DefinitionNumber of infants who died before their first birthday (under 365 days), per 1,000 live births.
NumeratorNumber of infants who died before their first birthday.
DenominatorTotal live births.
Why Is This Important?The infant mortality rate is an important measure of a nation's health and a worldwide indicator of health status and social well-being. The top four causes of infant mortality in Utah are perinatal conditions (including preterm birth), birth defects, medical conditions of the infant, and sudden unexpected infant death (SUID).
Healthy People Objective MICH-1.3:Reduce the rate of all infant deaths (within 1 year)
U.S. Target: 6.0 infant deaths per 1,000 live births
State Target: 4.6 infant deaths per 1,000 live births
Other ObjectivesReduce the racial disparity in infant mortality rates.
How Are We Doing?The infant mortality rate has declined throughout the past 30 years both locally and nationally. Despite the overall decline, Utah's infant mortality rate has increased for the last three years. During 2017, 282 Utah infants died during their first year of life.
How Do We Compare With the U.S.?State vs U.S.:[[br]]
Historically, the Utah infant mortality rate has been lower than the national rate. In 2016, the Utah infant mortality rate was 5.4/1,000 live births compared to the U.S. rate of 5.9/1,000 live births. (Source: CDC) In 2017, the Utah and estimated U.S. rate were comparable at 5.81 and 5.8. (Source: CIA World Factbook)
U.S. vs. Other Countries:[[br]]
According to 2017 estimates, The U.S. ranked 56th of 225 countries, meaning that 55 countries had lower infant mortality rates than the U.S., including Cuba, Greece, and Bosnia. The estimated U.S. rate for 2017 was 5.8/1000 live births. (Source: CIA World Factbook)
What Is Being Done?The UDOH Maternal and Infant Health Program is currently 1) reviewing data obtained from the Pregnancy Risk Assessment Monitoring System (PRAMS) and the Perinatal Mortality Review (PMR) program to identify modifiable risk factors for infant mortality and develop appropriate interventions; 2) making health information available on-line for researchers, students, health care professionals and the general public to increase awareness of factors associated with infant death (i.e. the Indicator Based Information System [IBIS] and the Maternal and Infant Health Program websites); 3) promoting preconception and interconception health care for all women of childbearing age; 4) working with community partners and health professionals to disseminate information on 17P, a drug to help prevent recurrent preterm birth; and 5) collaborating with the Office of Health Disparities Reduction on targeted interventions toward decreasing infant mortality in disparate populations.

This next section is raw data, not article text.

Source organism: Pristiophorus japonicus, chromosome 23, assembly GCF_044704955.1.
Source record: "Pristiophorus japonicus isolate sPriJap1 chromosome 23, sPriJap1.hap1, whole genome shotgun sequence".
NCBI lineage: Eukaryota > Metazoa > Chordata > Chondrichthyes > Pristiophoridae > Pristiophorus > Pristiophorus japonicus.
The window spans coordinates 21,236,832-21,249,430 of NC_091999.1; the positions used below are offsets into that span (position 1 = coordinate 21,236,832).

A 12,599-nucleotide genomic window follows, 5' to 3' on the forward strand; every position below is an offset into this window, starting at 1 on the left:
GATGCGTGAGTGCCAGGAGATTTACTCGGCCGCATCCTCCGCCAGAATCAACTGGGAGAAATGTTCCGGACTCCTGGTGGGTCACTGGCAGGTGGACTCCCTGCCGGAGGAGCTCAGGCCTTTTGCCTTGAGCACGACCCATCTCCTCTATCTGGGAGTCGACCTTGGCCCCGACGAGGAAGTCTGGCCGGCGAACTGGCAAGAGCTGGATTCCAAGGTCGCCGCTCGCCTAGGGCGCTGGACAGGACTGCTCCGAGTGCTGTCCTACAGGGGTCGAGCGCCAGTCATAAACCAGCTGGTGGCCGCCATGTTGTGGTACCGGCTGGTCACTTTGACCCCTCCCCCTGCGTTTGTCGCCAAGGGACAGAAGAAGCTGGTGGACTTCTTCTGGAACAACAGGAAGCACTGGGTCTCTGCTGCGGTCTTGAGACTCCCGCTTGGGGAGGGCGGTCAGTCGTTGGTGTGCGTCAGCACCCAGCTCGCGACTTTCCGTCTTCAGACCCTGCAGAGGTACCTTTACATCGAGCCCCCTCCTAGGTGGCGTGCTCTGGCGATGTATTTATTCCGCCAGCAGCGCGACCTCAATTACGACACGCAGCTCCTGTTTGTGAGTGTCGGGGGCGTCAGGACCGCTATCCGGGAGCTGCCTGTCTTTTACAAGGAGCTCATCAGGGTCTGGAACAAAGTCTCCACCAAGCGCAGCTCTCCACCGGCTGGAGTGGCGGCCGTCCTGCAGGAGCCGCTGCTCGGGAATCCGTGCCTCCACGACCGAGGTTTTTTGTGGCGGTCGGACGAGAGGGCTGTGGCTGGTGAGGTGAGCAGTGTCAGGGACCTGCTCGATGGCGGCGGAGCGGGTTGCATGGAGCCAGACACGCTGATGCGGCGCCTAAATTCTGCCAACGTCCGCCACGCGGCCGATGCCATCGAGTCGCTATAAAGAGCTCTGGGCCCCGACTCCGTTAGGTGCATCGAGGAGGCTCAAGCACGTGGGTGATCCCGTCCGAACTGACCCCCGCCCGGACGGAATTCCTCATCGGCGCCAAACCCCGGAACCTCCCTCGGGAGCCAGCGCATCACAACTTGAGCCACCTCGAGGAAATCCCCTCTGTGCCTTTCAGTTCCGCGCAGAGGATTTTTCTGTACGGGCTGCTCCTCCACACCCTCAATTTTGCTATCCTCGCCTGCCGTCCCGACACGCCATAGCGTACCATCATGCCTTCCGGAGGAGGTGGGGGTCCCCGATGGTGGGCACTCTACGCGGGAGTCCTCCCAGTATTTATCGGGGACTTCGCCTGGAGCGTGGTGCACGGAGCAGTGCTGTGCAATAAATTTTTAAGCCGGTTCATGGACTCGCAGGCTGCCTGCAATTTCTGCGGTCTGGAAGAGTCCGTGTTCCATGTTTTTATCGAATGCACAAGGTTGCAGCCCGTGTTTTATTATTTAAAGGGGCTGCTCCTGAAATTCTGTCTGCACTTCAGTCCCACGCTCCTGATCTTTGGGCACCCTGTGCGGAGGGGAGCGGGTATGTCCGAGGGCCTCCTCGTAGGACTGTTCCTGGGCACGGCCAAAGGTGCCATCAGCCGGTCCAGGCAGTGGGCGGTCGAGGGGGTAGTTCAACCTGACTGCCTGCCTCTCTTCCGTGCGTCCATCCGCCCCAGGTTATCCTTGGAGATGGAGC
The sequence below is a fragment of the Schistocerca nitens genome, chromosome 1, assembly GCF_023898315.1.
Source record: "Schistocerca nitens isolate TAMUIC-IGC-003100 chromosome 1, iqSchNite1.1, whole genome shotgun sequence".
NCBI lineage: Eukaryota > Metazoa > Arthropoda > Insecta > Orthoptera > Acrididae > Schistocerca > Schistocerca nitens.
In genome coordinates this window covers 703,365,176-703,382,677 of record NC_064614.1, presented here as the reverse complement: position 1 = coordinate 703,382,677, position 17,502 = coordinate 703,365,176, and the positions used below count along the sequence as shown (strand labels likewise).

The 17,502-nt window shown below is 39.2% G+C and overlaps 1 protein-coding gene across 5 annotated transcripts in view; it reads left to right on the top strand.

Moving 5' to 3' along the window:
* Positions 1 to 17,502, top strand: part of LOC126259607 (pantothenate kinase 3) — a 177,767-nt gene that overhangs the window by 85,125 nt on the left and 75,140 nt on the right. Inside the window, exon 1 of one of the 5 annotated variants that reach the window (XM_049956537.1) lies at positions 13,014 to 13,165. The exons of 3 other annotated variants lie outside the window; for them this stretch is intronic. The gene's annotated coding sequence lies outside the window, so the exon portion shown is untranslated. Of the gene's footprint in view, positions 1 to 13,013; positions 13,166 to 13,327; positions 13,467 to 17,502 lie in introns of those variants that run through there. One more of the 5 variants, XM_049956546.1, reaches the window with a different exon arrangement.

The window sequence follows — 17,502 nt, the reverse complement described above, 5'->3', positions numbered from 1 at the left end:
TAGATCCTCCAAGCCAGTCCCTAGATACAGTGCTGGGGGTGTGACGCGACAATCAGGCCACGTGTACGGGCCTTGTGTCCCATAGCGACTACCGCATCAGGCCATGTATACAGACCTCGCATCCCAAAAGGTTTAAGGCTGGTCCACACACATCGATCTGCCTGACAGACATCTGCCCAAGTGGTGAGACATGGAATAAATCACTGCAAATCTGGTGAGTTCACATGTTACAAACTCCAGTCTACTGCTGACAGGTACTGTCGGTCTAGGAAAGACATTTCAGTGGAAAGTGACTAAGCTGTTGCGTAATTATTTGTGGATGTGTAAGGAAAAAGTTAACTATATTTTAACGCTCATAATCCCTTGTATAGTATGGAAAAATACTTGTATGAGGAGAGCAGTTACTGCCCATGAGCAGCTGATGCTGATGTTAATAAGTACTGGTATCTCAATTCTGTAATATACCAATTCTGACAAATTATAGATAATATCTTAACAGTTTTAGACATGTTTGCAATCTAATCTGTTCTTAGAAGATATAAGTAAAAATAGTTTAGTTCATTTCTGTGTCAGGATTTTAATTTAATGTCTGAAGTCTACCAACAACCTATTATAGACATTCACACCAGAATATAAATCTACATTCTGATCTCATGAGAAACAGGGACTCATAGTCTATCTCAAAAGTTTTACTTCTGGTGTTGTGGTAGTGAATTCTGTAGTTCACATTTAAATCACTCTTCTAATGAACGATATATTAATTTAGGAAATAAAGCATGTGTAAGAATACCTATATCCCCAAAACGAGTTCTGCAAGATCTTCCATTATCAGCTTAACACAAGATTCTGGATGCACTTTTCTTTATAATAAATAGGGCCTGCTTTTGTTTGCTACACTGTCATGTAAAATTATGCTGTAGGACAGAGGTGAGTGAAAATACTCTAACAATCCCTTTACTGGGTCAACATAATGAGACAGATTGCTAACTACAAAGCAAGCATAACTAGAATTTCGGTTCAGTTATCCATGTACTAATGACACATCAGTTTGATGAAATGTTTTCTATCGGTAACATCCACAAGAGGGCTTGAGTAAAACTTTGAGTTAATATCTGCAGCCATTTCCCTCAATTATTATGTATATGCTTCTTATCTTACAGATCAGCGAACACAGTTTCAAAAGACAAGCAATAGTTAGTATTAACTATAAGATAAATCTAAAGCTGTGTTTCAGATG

Evidence-based PracticesThe Utah Department of Health participates in the Utah Women and Newborn Quality Collaborative (UWNQC), a statewide perinatal quality collaborative. This workgroup of clinicians and public health professionals engages in development and measurement of health care quality indicators and quality improvement projects in the areas of maternal and neonatal health issues. There are a number of other states engaged in such collaboratives, including Iowa, Maryland, Ohio, California, and Tennessee. UWNQC is currently working on decreasing preterm birth, standardizing treatment of neonatal abstinence syndrome, and promoting safety of out-of-hospital birth in Utah.
Health Program InformationInfant mortality may be reduced by breastfeeding. The "Stepping Up for Utah Babies" Program was developed by the Utah Department of Health (UDOH) and partners to recognize Utah hospitals that have taken steps to promote, protect, educate, and encourage breastfeeding in their facilities. Using a learning collaborative model, hospitals can implement 2, 4, 6, 8, or all 10 of the evidence-based steps to successful breastfeeding identified by the World Health Organization and UNICEF ([https://www.babyfriendlyusa.org/for-facilities/practice-guidelines/10-steps-and-international-code/]). A tool kit was adapted and developed outlining best practices, resources, action plans, and barriers to implementing each of the steps. Hospitals that successfully implement each two step interval (up to 10 steps) will be certified by UDOH and recognized through media and public celebrations.